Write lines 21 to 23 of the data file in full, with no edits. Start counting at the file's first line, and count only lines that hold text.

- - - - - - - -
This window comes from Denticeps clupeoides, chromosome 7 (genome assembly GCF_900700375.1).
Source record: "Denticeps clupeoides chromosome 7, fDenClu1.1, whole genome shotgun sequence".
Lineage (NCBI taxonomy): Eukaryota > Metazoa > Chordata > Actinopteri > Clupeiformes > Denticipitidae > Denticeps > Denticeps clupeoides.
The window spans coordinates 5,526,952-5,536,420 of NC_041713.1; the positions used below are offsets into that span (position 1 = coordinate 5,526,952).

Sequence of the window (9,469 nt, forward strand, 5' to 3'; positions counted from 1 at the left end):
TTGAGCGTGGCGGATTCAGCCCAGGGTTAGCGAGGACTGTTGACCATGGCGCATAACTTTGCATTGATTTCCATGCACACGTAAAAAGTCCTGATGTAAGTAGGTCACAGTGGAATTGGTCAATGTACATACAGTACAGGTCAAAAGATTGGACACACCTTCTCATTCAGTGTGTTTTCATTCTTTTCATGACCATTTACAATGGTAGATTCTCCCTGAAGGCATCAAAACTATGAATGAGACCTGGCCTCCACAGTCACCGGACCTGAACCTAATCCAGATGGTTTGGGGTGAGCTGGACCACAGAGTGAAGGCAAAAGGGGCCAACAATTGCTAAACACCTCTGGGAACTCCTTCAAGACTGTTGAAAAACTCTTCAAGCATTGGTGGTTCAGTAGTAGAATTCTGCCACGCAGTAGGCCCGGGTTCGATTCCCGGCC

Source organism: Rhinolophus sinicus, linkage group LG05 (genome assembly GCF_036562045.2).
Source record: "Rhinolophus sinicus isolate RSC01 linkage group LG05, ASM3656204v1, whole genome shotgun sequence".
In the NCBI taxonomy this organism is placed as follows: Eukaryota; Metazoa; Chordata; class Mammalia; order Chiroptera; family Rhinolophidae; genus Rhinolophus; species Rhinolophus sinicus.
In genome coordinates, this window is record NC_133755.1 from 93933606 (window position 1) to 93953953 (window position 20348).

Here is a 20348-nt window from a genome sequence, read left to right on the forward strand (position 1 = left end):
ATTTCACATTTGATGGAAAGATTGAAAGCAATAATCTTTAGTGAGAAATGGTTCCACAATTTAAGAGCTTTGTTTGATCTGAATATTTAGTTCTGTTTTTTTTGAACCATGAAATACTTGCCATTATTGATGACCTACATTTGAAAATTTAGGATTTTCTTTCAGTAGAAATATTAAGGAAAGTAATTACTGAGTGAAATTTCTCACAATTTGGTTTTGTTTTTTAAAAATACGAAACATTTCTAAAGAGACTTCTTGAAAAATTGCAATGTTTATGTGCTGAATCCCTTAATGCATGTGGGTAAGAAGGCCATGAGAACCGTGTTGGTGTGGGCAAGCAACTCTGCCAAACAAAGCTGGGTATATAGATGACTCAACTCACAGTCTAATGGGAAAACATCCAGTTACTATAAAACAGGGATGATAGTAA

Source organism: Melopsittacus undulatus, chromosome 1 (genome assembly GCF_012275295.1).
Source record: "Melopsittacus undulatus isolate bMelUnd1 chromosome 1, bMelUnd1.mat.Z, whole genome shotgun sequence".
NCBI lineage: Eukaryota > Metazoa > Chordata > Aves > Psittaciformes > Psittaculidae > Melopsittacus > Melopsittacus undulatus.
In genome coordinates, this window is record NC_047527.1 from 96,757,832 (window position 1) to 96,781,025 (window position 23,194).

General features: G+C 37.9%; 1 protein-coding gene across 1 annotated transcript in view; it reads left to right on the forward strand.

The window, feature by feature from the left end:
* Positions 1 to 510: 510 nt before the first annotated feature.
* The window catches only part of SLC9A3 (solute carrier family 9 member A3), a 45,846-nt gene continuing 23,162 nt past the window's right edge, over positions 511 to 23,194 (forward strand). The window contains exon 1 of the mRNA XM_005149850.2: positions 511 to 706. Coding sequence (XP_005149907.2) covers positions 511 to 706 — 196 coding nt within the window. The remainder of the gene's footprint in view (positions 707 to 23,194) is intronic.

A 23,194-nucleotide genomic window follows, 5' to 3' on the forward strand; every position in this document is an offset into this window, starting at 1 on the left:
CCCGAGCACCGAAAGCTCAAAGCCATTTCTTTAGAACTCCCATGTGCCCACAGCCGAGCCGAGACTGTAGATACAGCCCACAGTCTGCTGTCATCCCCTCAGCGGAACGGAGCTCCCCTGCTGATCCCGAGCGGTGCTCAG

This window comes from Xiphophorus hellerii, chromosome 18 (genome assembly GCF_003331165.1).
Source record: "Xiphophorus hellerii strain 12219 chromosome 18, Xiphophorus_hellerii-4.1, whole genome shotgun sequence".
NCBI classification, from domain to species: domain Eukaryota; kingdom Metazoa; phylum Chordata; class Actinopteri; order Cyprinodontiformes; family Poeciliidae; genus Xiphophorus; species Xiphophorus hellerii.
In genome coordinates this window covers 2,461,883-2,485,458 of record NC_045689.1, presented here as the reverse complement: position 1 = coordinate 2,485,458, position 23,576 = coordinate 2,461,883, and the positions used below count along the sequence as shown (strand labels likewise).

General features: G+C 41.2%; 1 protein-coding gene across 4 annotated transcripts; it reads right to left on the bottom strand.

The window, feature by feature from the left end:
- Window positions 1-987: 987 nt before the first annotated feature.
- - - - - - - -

A 23,194-nucleotide genomic window follows, 5' to 3' on the forward strand; every position in this document is an offset into this window, starting at 1 on the left:
CCCGAGCACCGAAAGCTCAAAGCCATTTCTTTAGAACTCCCATGTGCCCACAGCCGAGCCGAGACTGTAGATACAGCCCACAGTCTGCTGTCATCCCCTCAGCGGAACGGAGCTCCCCTGCTGATCCCGAGCGGTGCTCAG

This window comes from Xiphophorus hellerii, chromosome 18 (genome assembly GCF_003331165.1).